In London and New York, all eyes turn on the corporate media, and fail to grasp the point. Gleeful schadenfreude is the overwhelming reaction, as an antipodean plutocrat suffers endless humiliating comparisons to Mr Burns, a popular cartoon character that he owns and which has made him billions of dollars. On the point of vomiting with anticipation, they imagine there will come a moment when the crumbling edifice passes the point of no return and a new era of media plurality and democracy emerges; instead, a new elite will simply take News Corp’s place, and that’s if this damage even proves to be lasting.

In the Middle East, a thundering cry for revolution engulfs nation after nation, leaving a swathe of chaos, death and civil war in its wake. Arrogant westerners call it the Arab Spring, except it’s still happening, and it’s summer now. In Europe, entire economies tremble to the aftershocks of the panglobal financial meltdown of 2007 that still hasn’t had its last word. Unrest is in the air.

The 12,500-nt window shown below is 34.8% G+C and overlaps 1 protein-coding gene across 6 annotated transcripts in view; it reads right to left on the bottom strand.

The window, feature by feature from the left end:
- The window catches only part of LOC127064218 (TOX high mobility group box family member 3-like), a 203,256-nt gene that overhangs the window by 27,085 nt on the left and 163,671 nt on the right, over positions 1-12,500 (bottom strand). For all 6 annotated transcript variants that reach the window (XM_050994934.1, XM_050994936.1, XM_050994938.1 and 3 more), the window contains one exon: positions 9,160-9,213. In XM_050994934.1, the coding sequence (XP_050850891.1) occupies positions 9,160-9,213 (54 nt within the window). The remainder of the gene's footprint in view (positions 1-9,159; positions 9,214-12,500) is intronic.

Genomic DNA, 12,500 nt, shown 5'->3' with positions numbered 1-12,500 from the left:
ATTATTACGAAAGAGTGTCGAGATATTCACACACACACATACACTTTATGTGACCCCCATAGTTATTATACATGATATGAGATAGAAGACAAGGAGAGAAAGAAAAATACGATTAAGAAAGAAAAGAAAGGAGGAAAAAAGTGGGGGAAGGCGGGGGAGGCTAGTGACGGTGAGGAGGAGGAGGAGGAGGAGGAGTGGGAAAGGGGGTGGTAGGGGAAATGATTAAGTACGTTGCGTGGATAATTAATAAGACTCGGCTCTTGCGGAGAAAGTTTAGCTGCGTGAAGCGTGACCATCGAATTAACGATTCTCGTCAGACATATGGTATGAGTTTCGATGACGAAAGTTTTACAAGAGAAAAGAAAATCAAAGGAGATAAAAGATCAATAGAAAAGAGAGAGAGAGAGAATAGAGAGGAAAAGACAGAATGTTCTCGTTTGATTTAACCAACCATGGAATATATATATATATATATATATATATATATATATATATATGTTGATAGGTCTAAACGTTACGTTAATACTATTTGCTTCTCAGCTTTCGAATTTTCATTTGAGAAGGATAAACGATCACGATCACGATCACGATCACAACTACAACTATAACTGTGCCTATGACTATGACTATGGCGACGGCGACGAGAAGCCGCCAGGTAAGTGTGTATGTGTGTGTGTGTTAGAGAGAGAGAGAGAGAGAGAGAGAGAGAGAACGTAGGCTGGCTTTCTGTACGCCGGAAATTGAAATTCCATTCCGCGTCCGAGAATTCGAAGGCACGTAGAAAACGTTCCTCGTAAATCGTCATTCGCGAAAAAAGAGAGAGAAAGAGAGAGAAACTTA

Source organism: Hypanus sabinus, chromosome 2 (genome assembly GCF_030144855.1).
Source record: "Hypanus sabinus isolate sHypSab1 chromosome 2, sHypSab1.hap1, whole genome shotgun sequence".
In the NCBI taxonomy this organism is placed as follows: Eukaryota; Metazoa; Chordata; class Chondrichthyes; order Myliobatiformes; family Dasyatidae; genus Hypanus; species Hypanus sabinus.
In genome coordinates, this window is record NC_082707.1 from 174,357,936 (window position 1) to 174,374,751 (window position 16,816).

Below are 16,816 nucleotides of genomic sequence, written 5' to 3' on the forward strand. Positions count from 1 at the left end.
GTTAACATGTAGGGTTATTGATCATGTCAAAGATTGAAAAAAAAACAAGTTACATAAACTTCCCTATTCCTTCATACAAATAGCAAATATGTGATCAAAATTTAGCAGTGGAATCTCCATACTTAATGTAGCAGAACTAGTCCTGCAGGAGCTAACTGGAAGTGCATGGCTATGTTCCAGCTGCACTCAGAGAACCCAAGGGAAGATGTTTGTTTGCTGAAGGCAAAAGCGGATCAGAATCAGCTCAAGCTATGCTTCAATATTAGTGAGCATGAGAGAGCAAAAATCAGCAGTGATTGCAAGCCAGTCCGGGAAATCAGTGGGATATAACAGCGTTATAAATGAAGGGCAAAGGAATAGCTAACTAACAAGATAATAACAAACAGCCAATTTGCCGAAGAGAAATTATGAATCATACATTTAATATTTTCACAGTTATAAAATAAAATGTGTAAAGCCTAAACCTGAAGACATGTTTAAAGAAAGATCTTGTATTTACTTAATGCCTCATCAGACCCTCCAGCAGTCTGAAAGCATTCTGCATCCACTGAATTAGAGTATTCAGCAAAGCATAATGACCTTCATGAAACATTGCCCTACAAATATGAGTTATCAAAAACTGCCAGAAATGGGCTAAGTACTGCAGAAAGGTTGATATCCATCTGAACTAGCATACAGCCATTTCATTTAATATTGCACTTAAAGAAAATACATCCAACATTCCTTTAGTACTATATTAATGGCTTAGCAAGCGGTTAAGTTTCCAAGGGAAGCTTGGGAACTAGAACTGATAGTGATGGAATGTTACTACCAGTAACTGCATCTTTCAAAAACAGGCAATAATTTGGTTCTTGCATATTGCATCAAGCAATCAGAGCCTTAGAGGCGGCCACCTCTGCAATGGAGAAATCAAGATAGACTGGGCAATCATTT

And in Covent Garden, yesterday, this happened:

For the uninformed and uninterested, this represents some spoilt, privileged white people complaining – against a background of looming catastrophe, no less – that their favourite band, Bring Me the Horizon, has been ignored by a corporate music prize, the Barclaycard Mercury. Some people thought reacting like this might make metalheads look myopic and cretinous. Some people thought it was just plain stupid (that was us). But some thought different.

Couple of points to make:

  1. Just because you like something really fucking hard, it doesn’t automatically make it not embarrassing shit – or by extension, popular.